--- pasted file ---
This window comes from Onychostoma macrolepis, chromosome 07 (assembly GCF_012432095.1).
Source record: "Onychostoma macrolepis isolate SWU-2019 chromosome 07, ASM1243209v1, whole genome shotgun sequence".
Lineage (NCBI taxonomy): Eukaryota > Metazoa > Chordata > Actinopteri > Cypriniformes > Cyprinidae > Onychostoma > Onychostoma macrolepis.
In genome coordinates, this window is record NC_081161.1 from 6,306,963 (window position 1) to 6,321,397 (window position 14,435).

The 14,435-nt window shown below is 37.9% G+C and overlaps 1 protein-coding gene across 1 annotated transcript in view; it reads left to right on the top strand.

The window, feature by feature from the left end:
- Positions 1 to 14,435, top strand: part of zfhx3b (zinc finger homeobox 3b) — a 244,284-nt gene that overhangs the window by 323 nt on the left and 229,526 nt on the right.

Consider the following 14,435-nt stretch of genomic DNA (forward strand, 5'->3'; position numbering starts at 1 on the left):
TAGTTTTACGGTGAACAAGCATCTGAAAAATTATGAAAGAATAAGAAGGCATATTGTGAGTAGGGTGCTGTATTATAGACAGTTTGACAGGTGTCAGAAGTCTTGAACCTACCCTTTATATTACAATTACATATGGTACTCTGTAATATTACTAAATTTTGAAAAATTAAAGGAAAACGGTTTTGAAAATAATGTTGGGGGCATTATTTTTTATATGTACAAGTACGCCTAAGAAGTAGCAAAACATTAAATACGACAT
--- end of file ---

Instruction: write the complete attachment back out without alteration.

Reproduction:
This window comes from Onychostoma macrolepis, chromosome 07 (assembly GCF_012432095.1).
Source record: "Onychostoma macrolepis isolate SWU-2019 chromosome 07, ASM1243209v1, whole genome shotgun sequence".
Lineage (NCBI taxonomy): Eukaryota > Metazoa > Chordata > Actinopteri > Cypriniformes > Cyprinidae > Onychostoma > Onychostoma macrolepis.
In genome coordinates, this window is record NC_081161.1 from 6,306,963 (window position 1) to 6,321,397 (window position 14,435).

The 14,435-nt window shown below is 37.9% G+C and overlaps 1 protein-coding gene across 1 annotated transcript in view; it reads left to right on the top strand.

The window, feature by feature from the left end:
- Positions 1 to 14,435, top strand: part of zfhx3b (zinc finger homeobox 3b) — a 244,284-nt gene that overhangs the window by 323 nt on the left and 229,526 nt on the right.

Consider the following 14,435-nt stretch of genomic DNA (forward strand, 5'->3'; position numbering starts at 1 on the left):
TAGTTTTACGGTGAACAAGCATCTGAAAAATTATGAAAGAATAAGAAGGCATATTGTGAGTAGGGTGCTGTATTATAGACAGTTTGACAGGTGTCAGAAGTCTTGAACCTACCCTTTATATTACAATTACATATGGTACTCTGTAATATTACTAAATTTTGAAAAATTAAAGGAAAACGGTTTTGAAAATAATGTTGGGGGCATTATTTTTTATATGTACAAGTACGCCTAAGAAGTAGCAAAACATTAAATACGACAT